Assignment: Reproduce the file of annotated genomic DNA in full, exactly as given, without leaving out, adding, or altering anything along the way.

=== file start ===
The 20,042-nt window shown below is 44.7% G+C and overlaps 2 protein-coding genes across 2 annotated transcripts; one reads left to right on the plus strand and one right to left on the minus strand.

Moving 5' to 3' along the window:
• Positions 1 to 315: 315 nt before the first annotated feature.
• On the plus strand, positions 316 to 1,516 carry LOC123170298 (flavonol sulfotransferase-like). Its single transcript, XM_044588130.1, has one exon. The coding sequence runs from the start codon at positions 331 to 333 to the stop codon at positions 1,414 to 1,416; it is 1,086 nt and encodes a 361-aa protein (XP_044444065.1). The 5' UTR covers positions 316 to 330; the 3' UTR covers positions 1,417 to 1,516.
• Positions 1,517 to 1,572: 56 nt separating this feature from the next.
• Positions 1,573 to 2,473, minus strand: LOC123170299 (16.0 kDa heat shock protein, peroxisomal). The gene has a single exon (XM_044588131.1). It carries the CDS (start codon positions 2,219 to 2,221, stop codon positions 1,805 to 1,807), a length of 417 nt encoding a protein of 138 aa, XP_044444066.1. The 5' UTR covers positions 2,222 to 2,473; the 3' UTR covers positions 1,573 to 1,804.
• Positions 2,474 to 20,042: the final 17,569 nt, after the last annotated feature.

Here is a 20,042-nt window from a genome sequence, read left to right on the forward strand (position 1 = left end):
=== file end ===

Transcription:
The 20,042-nt window shown below is 44.7% G+C and overlaps 2 protein-coding genes across 2 annotated transcripts; one reads left to right on the plus strand and one right to left on the minus strand.

Moving 5' to 3' along the window:
• Positions 1 to 315: 315 nt before the first annotated feature.
• On the plus strand, positions 316 to 1,516 carry LOC123170298 (flavonol sulfotransferase-like). Its single transcript, XM_044588130.1, has one exon. The coding sequence runs from the start codon at positions 331 to 333 to the stop codon at positions 1,414 to 1,416; it is 1,086 nt and encodes a 361-aa protein (XP_044444065.1). The 5' UTR covers positions 316 to 330; the 3' UTR covers positions 1,417 to 1,516.
• Positions 1,517 to 1,572: 56 nt separating this feature from the next.
• Positions 1,573 to 2,473, minus strand: LOC123170299 (16.0 kDa heat shock protein, peroxisomal). The gene has a single exon (XM_044588131.1). It carries the CDS (start codon positions 2,219 to 2,221, stop codon positions 1,805 to 1,807), a length of 417 nt encoding a protein of 138 aa, XP_044444066.1. The 5' UTR covers positions 2,222 to 2,473; the 3' UTR covers positions 1,573 to 1,804.
• Positions 2,474 to 20,042: the final 17,569 nt, after the last annotated feature.

Here is a 20,042-nt window from a genome sequence, read left to right on the forward strand (position 1 = left end):